Although studies looking at the potential cost-effectiveness of pharmacogenomics may help guide the development of drug-diagnostic combinations and speed their adoption in the clinic — and might prove useful to payors seeking lower prices — there are few of them, and the existing research only covers a small number of conditions, according to a meta-study examining the available research.
When it comes to pharmacogenomics, and the ways in which it may affect drug and diagnostic discovery and development, there is a relative “dearth” of cost-effectiveness analysis, wrote Phillips and co-author Stephanie Van Bebber, a project director and analyst at UCSF. Despite the economic impact these studies may have on drug and diagnostics companies, reimbursement agencies, and even clinicians, the youth of pharmacogenomics is at least partly to blame, according to Phillips and Van Bebber.
“There are few clinical applications of pharmacogenomics that are currently very widely used,” said study author Kathryn Phillips, a professor of health economics and health services research and director of the Program in Pharmacogenomics and Population Screening at the University of California at San Francisco. “Until we demonstrate that it could have value, people are going to be reluctant to pursue it.”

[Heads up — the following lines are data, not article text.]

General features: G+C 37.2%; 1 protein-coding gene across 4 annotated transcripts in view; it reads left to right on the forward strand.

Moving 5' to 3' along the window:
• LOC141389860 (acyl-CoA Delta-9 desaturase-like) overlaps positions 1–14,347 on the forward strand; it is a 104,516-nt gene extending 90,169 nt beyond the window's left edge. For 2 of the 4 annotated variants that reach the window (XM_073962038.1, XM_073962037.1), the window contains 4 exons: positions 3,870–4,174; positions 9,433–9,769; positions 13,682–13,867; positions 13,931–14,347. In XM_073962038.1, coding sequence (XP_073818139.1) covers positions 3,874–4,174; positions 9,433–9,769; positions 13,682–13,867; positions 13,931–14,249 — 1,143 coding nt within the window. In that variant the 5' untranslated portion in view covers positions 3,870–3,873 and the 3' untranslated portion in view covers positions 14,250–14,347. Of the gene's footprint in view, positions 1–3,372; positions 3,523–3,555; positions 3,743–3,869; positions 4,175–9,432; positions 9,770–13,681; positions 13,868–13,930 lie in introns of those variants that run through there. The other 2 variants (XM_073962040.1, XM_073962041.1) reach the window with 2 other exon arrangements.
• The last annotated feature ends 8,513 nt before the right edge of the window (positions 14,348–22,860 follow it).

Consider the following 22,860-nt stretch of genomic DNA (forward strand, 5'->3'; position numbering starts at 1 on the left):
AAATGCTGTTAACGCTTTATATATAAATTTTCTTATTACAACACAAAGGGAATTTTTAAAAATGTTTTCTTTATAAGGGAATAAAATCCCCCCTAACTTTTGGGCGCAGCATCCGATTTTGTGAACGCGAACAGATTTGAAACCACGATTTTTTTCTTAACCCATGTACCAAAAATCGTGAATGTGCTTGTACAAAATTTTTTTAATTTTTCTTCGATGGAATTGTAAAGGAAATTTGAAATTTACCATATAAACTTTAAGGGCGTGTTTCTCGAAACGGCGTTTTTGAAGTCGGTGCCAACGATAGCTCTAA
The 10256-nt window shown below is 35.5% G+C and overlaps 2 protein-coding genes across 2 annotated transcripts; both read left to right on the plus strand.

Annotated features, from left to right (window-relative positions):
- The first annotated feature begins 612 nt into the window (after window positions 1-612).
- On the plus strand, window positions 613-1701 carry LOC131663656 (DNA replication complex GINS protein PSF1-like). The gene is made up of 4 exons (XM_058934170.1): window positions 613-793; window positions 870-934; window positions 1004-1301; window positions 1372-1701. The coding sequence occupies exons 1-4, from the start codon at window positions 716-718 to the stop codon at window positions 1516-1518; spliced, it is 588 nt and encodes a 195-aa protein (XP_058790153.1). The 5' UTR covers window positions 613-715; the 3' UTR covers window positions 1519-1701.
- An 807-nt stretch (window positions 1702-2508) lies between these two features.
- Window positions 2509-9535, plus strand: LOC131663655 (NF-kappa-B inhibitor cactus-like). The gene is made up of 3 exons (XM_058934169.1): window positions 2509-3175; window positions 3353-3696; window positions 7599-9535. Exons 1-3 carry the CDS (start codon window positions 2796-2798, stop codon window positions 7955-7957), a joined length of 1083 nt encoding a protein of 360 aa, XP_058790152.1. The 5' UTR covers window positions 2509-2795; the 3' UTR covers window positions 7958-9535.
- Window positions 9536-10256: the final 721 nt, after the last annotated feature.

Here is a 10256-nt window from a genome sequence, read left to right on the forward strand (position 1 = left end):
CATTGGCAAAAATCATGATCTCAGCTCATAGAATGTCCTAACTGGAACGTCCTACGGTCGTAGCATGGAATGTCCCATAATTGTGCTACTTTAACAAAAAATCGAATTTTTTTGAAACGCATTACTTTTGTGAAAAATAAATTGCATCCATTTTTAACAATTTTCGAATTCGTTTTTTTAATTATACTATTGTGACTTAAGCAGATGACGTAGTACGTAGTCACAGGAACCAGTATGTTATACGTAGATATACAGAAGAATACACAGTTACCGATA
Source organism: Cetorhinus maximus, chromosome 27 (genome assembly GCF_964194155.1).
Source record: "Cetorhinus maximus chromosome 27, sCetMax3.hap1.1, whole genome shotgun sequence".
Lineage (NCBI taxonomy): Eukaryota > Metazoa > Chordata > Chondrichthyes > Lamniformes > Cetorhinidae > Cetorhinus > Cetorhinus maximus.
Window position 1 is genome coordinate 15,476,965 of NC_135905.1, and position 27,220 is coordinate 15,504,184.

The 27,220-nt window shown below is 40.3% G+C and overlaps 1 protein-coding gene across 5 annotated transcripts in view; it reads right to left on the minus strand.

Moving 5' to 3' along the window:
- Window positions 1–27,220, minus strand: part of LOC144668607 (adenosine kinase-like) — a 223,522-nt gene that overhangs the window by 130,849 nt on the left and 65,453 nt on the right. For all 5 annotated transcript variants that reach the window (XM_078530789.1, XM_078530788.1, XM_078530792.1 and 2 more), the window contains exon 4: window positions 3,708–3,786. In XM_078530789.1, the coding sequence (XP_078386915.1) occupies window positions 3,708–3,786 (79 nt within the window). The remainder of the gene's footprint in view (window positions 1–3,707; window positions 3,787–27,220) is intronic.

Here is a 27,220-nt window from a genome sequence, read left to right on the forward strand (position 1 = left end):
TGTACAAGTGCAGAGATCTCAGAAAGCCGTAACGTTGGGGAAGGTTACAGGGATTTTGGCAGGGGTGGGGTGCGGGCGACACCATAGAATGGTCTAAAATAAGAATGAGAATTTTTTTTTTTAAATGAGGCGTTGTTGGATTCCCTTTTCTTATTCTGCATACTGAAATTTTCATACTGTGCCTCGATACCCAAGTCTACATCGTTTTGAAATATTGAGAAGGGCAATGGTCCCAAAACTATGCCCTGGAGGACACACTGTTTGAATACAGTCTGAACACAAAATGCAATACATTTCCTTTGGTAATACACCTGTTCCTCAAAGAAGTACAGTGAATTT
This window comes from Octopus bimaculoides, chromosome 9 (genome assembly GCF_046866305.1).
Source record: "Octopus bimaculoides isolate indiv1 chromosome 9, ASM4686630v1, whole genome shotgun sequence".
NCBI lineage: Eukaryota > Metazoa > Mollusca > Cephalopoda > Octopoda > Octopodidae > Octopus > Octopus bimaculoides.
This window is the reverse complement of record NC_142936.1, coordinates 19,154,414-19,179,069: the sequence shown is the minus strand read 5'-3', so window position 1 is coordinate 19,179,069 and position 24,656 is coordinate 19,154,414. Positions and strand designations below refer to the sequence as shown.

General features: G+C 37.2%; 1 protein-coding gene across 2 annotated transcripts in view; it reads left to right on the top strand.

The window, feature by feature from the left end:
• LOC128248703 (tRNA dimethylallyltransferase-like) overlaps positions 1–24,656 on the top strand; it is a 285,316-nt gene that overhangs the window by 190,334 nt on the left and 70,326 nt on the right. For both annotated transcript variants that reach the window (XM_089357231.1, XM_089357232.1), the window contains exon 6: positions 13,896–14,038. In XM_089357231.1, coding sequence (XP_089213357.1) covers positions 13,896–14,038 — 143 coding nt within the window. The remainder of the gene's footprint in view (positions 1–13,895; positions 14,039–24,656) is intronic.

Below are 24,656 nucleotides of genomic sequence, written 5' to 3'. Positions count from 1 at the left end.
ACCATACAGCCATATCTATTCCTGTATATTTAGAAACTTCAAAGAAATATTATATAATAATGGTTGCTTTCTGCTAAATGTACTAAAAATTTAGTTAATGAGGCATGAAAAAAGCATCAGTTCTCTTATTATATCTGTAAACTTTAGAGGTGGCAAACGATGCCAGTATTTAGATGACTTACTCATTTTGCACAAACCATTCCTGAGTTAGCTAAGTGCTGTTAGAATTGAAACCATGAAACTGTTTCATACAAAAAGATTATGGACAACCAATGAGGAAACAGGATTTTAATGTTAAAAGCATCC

Their study is scheduled to appear in the December issue of the journal Pharmacogenomics.
Cost-effectiveness analysis takes into account both monetary and quality-of-life factors, in accordance with Cost-Effectiveness in Health and Medicine, a standard US Public Health Service text by Marthe Gold of the City University of New York School of Medicine, and others. After finding nearly 650 articles that met broad search criteria, and after reviewing 50 of those, Phillips and Van Bebber found only 11 studies that met their criteria.
To be included in the meta-analysis, studies had to be true cost-effectiveness analyses that compared a pharmacogenomic treatment strategy with an alternative strategy, and presented a defined, minimum amount of data.
Studies were excluded from the meta-analysis if the strategies that were evaluated lacked information useful to making immediate prescribing decisions.